Benin – 10 Things You didn’t Know

Interesting, amusing and quirky facts about Benin.

1. Winter Issue

People in Benin wear heavy winter coats in the summer. Yes! Really! In middle of July I landed in Cotonou airport just after 10 pm and temperature was about 26 degree on plus.

I was all happy in my t-shirt waiting for the taxi driver to put my luggage in the trunk when I noticed a man in the proper winter jacket. I felt like in the hidden camera! Something was not quiet right. For a Polish Girl accustomed to very tough winters it was just absurd!

So I went off to investigate this issue and talked with people in my hotel. A barman who I spoke with didn’t want to believe that Poland has extremely low temperatures, like thirty on MINUS. Accompanied by piles of snow.

‘No wonder I don’t know any African person that has ever visited your country’, he said. He added that in August temperature go as low as 22 degrees on plus and it is freaking cold and nobody goes out of the house if they do not have to!

What the heck? But I guess it is all relevant in our world! When you have 54 in the summer than I guess 22 seems terribly cold. Eventually I started playing by the rules and wearing my jacket everywhere.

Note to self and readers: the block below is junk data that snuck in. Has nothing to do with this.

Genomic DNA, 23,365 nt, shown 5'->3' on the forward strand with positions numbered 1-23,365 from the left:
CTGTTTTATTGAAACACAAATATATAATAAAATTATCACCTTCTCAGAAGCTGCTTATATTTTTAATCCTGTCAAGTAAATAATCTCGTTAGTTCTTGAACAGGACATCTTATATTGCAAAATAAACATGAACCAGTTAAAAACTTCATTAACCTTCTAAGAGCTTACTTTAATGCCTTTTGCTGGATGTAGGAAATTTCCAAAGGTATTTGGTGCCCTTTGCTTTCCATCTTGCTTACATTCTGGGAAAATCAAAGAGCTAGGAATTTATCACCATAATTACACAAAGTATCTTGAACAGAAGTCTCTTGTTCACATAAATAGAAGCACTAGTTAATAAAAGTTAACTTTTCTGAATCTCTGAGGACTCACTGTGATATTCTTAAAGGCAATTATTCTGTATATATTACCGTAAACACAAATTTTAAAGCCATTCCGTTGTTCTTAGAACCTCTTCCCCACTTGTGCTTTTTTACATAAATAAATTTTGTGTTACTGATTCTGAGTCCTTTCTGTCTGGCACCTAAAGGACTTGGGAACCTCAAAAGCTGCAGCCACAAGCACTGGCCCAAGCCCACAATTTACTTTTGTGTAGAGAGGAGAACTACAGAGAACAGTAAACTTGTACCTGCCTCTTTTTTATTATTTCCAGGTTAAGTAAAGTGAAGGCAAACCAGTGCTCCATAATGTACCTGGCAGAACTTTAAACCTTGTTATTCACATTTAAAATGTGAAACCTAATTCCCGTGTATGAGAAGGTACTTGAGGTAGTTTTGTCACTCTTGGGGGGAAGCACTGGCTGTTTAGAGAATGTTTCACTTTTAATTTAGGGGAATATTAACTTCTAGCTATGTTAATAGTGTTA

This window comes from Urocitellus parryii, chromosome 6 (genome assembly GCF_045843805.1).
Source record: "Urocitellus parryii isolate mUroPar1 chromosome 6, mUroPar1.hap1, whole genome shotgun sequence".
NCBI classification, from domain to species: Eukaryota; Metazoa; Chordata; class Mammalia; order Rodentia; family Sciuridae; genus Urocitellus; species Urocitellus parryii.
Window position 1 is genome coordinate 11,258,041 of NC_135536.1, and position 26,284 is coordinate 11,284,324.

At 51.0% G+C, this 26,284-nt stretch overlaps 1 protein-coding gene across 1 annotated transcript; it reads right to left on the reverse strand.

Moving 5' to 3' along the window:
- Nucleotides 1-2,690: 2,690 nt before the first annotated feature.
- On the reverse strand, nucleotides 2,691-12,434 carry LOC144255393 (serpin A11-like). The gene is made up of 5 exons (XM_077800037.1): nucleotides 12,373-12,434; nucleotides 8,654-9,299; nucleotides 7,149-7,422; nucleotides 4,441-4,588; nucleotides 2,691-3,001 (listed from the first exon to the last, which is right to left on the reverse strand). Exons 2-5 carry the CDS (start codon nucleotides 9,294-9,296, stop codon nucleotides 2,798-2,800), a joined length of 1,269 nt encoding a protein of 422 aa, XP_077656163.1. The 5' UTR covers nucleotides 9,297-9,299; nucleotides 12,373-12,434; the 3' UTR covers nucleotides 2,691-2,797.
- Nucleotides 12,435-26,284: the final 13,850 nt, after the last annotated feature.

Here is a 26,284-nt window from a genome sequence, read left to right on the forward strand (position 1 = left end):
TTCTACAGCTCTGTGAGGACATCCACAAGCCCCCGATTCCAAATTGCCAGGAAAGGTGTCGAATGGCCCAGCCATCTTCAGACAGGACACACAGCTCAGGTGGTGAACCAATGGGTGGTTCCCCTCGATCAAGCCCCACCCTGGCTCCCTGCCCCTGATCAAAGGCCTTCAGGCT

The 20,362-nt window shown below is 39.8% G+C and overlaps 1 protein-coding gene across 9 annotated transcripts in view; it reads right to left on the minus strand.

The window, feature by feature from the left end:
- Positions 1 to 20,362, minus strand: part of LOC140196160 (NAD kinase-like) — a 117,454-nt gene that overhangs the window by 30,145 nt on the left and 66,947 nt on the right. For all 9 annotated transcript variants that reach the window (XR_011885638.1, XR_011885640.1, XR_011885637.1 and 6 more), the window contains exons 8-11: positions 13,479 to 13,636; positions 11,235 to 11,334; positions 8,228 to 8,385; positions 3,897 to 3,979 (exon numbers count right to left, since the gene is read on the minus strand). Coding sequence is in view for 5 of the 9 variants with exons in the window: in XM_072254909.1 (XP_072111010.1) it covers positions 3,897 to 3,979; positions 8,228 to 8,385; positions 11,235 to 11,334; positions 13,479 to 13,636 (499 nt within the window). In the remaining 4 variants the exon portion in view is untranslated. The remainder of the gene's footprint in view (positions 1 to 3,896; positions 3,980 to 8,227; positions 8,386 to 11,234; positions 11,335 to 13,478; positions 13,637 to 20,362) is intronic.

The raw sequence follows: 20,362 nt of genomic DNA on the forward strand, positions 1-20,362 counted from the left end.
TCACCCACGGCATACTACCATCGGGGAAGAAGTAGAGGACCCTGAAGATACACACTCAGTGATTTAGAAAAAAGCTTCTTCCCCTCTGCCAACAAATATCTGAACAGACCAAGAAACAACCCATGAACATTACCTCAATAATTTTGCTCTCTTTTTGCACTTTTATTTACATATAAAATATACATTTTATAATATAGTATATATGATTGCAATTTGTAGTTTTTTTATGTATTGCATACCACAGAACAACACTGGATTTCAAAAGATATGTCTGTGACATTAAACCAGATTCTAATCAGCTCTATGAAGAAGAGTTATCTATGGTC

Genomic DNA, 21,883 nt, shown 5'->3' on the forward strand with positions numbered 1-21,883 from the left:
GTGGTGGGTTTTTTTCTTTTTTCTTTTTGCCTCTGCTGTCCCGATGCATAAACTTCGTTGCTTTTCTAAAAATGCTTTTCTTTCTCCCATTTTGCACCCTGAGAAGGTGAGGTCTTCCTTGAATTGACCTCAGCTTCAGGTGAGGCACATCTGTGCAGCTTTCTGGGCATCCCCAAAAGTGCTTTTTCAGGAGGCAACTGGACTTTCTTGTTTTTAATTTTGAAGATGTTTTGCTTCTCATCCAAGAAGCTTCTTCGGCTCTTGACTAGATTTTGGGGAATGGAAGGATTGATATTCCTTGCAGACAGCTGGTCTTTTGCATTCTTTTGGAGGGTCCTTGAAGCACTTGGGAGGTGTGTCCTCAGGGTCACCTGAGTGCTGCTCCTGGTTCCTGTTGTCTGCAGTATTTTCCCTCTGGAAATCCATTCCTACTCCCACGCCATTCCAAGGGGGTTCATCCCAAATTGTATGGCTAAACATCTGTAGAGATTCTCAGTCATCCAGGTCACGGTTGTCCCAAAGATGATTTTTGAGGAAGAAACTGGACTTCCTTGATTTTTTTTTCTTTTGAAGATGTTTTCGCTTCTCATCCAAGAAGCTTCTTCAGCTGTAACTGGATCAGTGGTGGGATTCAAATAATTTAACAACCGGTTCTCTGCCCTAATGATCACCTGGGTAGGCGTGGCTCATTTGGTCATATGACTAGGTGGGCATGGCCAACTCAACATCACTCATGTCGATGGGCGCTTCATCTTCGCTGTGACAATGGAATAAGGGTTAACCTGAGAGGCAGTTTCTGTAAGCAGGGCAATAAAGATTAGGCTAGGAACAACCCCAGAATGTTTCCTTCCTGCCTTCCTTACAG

Pendjari National Park, Benin

2. Voodoo Cradle

This West African country is the cradle of ‘voodoo’. The locals call it ‘Vodun’ which means ‘spirits’. Voodoo followers believe that Earth is ruled by five divine elements. And before you start imaging voodoo dolls and all the black magic stuff I would like to stop you here!

Their ceremonies have nothing to do with the distorted image that has been popularised in Europe and America over Hollywood and no Hollywood movies. Maybe except one aspect which many people would find scary and uncomfortable… they worships serpents.

Temple of Pythons, Oudiah

The religion was initiated back in the 13th century by its founder, ancestor of the kings of Allada. Voodoo came to Brazil and Caribbean with West African slaves ships.

Voodoo is an official religion of Benin and it is only official in one country in the world! Vodun believers coexist peacefully with Christians and Muslims, yet another country proving it is possible to live in peace one next to each other, no matter which God you believe!

Temple of pythons, Oudiah